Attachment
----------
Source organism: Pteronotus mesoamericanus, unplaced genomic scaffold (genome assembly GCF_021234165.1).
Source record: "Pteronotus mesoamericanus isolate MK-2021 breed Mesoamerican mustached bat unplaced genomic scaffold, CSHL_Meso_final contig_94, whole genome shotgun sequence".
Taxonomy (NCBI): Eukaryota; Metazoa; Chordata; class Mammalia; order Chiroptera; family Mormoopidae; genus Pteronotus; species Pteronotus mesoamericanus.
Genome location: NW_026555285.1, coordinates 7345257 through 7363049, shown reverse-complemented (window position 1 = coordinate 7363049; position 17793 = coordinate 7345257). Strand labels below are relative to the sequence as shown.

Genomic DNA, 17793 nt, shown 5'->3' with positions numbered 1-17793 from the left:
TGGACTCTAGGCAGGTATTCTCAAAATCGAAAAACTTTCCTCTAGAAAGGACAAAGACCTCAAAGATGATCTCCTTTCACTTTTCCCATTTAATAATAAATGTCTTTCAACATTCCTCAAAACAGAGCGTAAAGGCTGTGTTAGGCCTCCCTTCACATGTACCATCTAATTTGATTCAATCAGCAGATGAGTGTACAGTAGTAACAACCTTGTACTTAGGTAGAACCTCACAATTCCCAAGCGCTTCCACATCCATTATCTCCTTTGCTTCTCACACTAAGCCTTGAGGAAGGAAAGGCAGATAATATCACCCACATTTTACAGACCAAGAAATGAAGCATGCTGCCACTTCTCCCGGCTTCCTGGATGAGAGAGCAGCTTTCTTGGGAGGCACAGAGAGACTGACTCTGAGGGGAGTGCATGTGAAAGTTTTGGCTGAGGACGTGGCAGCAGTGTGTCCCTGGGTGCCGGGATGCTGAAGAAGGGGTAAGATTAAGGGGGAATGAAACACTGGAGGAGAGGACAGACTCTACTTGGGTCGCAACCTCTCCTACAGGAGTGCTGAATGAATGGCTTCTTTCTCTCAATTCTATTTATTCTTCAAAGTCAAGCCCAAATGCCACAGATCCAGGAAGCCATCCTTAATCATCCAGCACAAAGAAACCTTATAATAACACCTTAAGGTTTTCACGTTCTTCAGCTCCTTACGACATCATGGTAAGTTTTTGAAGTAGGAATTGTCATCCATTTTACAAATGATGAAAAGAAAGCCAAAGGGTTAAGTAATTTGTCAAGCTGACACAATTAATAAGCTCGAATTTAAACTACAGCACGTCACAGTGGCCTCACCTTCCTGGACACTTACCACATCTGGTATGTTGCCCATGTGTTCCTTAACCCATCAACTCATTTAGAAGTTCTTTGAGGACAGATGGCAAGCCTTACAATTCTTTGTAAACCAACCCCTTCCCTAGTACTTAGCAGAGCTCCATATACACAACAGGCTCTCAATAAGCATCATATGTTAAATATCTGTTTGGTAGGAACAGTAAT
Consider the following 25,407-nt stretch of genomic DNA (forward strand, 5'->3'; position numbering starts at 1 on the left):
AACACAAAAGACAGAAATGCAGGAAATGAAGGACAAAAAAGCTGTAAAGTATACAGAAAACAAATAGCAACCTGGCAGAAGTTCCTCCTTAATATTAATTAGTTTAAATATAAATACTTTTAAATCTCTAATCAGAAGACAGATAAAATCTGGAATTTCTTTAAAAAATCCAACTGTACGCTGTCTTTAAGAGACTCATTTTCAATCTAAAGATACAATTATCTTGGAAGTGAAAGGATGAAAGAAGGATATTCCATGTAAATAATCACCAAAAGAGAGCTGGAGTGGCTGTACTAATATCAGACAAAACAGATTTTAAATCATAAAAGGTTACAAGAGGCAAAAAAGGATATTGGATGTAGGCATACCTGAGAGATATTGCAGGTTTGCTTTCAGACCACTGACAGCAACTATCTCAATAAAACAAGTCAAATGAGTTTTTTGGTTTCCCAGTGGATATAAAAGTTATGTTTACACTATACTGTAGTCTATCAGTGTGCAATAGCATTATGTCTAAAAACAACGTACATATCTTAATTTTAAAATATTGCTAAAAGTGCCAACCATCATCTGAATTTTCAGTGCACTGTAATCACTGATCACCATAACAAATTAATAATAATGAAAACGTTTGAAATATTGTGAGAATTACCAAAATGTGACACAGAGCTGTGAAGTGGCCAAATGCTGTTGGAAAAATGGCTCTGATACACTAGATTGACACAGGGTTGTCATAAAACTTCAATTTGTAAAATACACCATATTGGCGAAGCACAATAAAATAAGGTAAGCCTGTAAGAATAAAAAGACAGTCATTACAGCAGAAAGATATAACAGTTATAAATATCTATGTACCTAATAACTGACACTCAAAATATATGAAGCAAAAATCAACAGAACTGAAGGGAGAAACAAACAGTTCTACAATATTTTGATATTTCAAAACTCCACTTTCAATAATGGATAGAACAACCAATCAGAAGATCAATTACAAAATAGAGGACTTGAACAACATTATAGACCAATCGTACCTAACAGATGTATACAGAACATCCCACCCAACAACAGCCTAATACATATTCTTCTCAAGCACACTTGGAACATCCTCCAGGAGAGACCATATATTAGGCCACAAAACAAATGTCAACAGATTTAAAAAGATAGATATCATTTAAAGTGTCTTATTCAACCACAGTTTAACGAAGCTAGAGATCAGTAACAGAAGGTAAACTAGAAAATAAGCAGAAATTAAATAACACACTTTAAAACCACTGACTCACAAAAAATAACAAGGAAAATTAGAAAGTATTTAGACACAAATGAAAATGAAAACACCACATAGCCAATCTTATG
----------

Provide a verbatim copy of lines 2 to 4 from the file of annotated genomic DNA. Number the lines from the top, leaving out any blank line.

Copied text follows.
Source record: "Pteronotus mesoamericanus isolate MK-2021 breed Mesoamerican mustached bat unplaced genomic scaffold, CSHL_Meso_final contig_94, whole genome shotgun sequence".
Taxonomy (NCBI): Eukaryota; Metazoa; Chordata; class Mammalia; order Chiroptera; family Mormoopidae; genus Pteronotus; species Pteronotus mesoamericanus.
Genome location: NW_026555285.1, coordinates 7345257 through 7363049, shown reverse-complemented (window position 1 = coordinate 7363049; position 17793 = coordinate 7345257). Strand labels below are relative to the sequence as shown.